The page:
Behind the Scenes of Brandi Carlile’s IMAX Concert in Laurel Canyon, and Her New Album, ‘In the Canyon Haze’

Brandi Carlile’s IMAX livecast Wednesday evening couldn’t have been better timed in the calendar year, coming just a few days after the equinox. A nationwide live simulcast on IMAX screens pretty much demands a universal start time of 6 p.m. PT/9 ET,  a time frame that, in the last week of September, means a 90-minute show being shot outdoors on a ridge overlooking L.A. will start sunny and end with a dark sky and the basin at its twinkliest. Cinematographers everywhere couldn’t have asked the movie gods for a more compliant dusk than the one Carlile and her band and filmmaking team got.

She’s having her own magic hour, of course … definitely not to be confused with a twilight, in her case. The Carlile album that came out just about a year ago, “In These Silent Days,” carried on its Grammy-winning predecessor’s success in further establishing her as America’s troubadour du jour in the classic singer-songwriter vein. Now she’s celebrating that anniversary with a deluxe edition that includes a separate, all-new rendering of the album, titled “In the Canyon Haze,” featuring re-arrangements meant to invoke the spirit of early ‘70s Laurel Canyon folk-rock just as blatantly as the altered title suggests. There’s something almost ironically contrary about marrying the new record’s intimacy to giant screens — Lookout Mountain meets “Attack of the 50-Foot Woman”? — but with a little bit of help, maybe, from the spirits of the hippie holler, it worked.

Wednesday’s show was a little bit of a test run for the plans that IMAX has to do more music. It’s far from the premium company’s first collaboration with musicians; they’ve done events like Kanye West’s “Donda 2” release party, which was part concert and part oddball listening session, simulcast from a packed stadium. (Unlike West’s show, Carlile’s did not start almost two hours late.) “IMAX obviously does a lot of films and presentations, but to do an actual full live concert with a real artist and band that really play and really write songs and have a touring sensibility, I think this is is the first of its kind with them,” said Carlile’s manager, Will Botwin, minutes after the campaign toast that followed the show’s wrap. “So there was a lot of learning curve things in terms of presenting it and being true to who Brandi is. It was definitely a bit of a test tube, but the mad science of it all worked out — it felt like a real victory today.”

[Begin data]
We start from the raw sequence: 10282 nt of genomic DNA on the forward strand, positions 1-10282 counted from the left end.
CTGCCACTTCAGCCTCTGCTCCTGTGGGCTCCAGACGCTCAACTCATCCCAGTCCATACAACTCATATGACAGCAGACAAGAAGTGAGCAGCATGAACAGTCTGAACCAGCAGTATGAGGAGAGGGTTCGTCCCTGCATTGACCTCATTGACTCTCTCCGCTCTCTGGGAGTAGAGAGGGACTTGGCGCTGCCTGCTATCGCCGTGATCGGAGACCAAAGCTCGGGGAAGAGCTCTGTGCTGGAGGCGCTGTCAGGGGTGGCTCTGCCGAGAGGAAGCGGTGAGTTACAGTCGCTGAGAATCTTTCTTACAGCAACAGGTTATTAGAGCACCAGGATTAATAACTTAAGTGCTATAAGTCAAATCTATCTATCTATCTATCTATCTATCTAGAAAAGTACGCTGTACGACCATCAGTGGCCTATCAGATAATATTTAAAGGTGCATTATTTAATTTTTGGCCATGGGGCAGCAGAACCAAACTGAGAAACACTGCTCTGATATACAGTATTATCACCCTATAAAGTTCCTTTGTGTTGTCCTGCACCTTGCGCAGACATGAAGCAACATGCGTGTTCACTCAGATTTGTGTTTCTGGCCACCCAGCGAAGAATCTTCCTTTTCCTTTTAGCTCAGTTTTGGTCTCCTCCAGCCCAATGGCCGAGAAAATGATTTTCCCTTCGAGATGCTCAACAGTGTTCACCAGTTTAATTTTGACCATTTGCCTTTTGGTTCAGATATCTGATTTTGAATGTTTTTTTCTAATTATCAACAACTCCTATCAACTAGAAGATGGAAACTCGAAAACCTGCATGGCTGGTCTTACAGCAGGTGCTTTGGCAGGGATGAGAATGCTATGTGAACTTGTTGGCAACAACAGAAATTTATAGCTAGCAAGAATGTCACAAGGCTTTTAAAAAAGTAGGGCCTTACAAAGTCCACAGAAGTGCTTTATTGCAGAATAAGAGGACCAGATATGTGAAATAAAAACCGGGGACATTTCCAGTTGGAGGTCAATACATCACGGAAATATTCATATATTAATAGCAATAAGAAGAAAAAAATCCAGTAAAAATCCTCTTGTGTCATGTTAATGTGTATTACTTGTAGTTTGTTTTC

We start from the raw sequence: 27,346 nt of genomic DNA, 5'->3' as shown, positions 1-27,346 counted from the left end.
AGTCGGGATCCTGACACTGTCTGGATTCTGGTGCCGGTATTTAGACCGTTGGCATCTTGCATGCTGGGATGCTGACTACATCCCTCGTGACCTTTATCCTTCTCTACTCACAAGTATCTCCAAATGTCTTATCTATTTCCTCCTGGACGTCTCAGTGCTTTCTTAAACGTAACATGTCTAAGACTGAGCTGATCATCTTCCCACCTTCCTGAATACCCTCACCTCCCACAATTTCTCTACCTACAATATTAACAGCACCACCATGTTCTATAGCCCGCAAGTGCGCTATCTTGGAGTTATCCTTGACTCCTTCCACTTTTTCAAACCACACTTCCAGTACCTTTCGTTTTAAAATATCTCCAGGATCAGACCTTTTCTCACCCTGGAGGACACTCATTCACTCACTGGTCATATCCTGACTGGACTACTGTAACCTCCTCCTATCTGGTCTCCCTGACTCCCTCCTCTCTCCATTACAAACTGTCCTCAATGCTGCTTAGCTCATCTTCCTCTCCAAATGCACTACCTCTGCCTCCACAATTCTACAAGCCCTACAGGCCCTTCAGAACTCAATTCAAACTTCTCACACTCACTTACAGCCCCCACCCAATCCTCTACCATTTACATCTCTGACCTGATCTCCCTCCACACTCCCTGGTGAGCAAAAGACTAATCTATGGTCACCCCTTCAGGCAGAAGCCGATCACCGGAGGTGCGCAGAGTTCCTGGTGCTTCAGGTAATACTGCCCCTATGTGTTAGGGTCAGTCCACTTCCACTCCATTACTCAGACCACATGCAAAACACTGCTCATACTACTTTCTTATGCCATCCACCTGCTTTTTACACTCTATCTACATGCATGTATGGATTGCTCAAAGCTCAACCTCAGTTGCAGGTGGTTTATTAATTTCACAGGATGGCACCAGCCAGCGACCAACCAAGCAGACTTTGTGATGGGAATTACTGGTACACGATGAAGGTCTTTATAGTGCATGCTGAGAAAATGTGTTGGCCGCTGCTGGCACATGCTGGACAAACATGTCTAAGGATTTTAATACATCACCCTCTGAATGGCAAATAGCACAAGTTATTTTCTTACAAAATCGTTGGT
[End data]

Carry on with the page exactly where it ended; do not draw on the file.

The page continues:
At a rehearsal Tuesday evening, it became apparent just how different of a presentation than the usual filmed pop extravaganza this would be. With the band and crew assembled on the slim hilltop ridge abutting a small swimming pool — the string quartet was positioned atop the hot tub, by the way — there was literally not much margin for error. That applied to the geography of the setting, just outside the Ross House, but also to the fact that director Sam Wrench opted to have each number be shot as a single take with a single point of view, alternately involving either an IMAX camera on a crane or one wielded by a Steadicam operator. On a headset, you could hear an assistant director who had nailed down every piece of the music giving directions to the lone cameraman about where to hover next: “Two bars to pre-chorus with strings!… Chorus with backup, four bars!”

Taking stock of the rehearsal as the crew broke for the night Tuesday, Carlile and Wrench chatted amongst themselves — and with a visitor — about how risky the setup was, with so few camera operators and such focused intimacy.

“It’s always live for you guys,” said Wrench, “but usually we have loads of cameras that we can hide things with, or if someone mucks up, you can cut away. We don’t have any of that. We’re in the boat with you!”

“That’s what it’s all about, man,” said Carlile. “There’s too few of those situations anymore.”

“We ended up with this idea of doing single shots because otherwise there was a risk that it’s just like a filmed gig,on five cameras,” noted Wrench. “The audience, for better or worse, are captive in that cinema. You’ve got them there, so you’ve got a little bit of license to play with that, which you don’t with something someone might be watching on a phone. But most of all we wanted to be able to celebrate you and the band and how natural that was gonna be. I didn’t want to distract them” with cuts — “I wanted our part almost to be that thing that just completely falls away.”